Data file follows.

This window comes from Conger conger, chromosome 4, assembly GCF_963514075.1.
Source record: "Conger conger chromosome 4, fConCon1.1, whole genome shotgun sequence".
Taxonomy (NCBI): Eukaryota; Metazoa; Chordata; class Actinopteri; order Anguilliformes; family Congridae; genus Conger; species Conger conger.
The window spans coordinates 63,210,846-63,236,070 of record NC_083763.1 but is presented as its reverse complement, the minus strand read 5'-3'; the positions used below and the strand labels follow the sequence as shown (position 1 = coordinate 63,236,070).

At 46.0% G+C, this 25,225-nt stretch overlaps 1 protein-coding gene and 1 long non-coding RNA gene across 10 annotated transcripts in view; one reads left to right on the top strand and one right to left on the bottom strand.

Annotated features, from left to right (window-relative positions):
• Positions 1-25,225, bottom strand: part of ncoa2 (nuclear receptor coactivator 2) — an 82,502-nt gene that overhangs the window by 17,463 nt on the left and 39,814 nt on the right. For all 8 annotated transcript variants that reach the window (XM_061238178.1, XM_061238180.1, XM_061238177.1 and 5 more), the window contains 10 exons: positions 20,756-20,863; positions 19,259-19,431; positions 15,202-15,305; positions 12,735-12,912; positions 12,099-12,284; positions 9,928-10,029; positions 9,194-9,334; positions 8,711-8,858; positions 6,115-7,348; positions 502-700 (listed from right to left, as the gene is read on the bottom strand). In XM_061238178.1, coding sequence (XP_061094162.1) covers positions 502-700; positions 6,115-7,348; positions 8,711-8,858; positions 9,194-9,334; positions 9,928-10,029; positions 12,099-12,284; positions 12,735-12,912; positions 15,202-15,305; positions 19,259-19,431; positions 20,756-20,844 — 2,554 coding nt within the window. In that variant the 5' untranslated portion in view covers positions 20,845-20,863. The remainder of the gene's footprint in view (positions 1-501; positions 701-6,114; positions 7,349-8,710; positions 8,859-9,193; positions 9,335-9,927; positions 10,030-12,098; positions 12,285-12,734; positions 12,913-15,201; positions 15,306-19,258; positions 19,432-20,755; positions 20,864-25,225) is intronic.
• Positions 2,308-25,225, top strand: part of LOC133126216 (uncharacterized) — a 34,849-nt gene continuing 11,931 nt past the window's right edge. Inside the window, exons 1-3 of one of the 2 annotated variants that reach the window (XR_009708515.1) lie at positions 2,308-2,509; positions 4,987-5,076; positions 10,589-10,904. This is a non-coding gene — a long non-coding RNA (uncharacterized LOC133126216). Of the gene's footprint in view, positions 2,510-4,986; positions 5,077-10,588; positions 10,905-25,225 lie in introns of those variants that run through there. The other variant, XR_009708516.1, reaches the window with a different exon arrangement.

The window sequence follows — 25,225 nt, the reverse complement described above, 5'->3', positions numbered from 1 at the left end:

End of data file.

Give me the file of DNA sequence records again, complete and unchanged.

This window comes from Conger conger, chromosome 4, assembly GCF_963514075.1.
Source record: "Conger conger chromosome 4, fConCon1.1, whole genome shotgun sequence".
Taxonomy (NCBI): Eukaryota; Metazoa; Chordata; class Actinopteri; order Anguilliformes; family Congridae; genus Conger; species Conger conger.
The window spans coordinates 63,210,846-63,236,070 of record NC_083763.1 but is presented as its reverse complement, the minus strand read 5'-3'; the positions used below and the strand labels follow the sequence as shown (position 1 = coordinate 63,236,070).

At 46.0% G+C, this 25,225-nt stretch overlaps 1 protein-coding gene and 1 long non-coding RNA gene across 10 annotated transcripts in view; one reads left to right on the top strand and one right to left on the bottom strand.

Annotated features, from left to right (window-relative positions):
• Positions 1-25,225, bottom strand: part of ncoa2 (nuclear receptor coactivator 2) — an 82,502-nt gene that overhangs the window by 17,463 nt on the left and 39,814 nt on the right. For all 8 annotated transcript variants that reach the window (XM_061238178.1, XM_061238180.1, XM_061238177.1 and 5 more), the window contains 10 exons: positions 20,756-20,863; positions 19,259-19,431; positions 15,202-15,305; positions 12,735-12,912; positions 12,099-12,284; positions 9,928-10,029; positions 9,194-9,334; positions 8,711-8,858; positions 6,115-7,348; positions 502-700 (listed from right to left, as the gene is read on the bottom strand). In XM_061238178.1, coding sequence (XP_061094162.1) covers positions 502-700; positions 6,115-7,348; positions 8,711-8,858; positions 9,194-9,334; positions 9,928-10,029; positions 12,099-12,284; positions 12,735-12,912; positions 15,202-15,305; positions 19,259-19,431; positions 20,756-20,844 — 2,554 coding nt within the window. In that variant the 5' untranslated portion in view covers positions 20,845-20,863. The remainder of the gene's footprint in view (positions 1-501; positions 701-6,114; positions 7,349-8,710; positions 8,859-9,193; positions 9,335-9,927; positions 10,030-12,098; positions 12,285-12,734; positions 12,913-15,201; positions 15,306-19,258; positions 19,432-20,755; positions 20,864-25,225) is intronic.
• Positions 2,308-25,225, top strand: part of LOC133126216 (uncharacterized) — a 34,849-nt gene continuing 11,931 nt past the window's right edge. Inside the window, exons 1-3 of one of the 2 annotated variants that reach the window (XR_009708515.1) lie at positions 2,308-2,509; positions 4,987-5,076; positions 10,589-10,904. This is a non-coding gene — a long non-coding RNA (uncharacterized LOC133126216). Of the gene's footprint in view, positions 2,510-4,986; positions 5,077-10,588; positions 10,905-25,225 lie in introns of those variants that run through there. The other variant, XR_009708516.1, reaches the window with a different exon arrangement.

The window sequence follows — 25,225 nt, the reverse complement described above, 5'->3', positions numbered from 1 at the left end: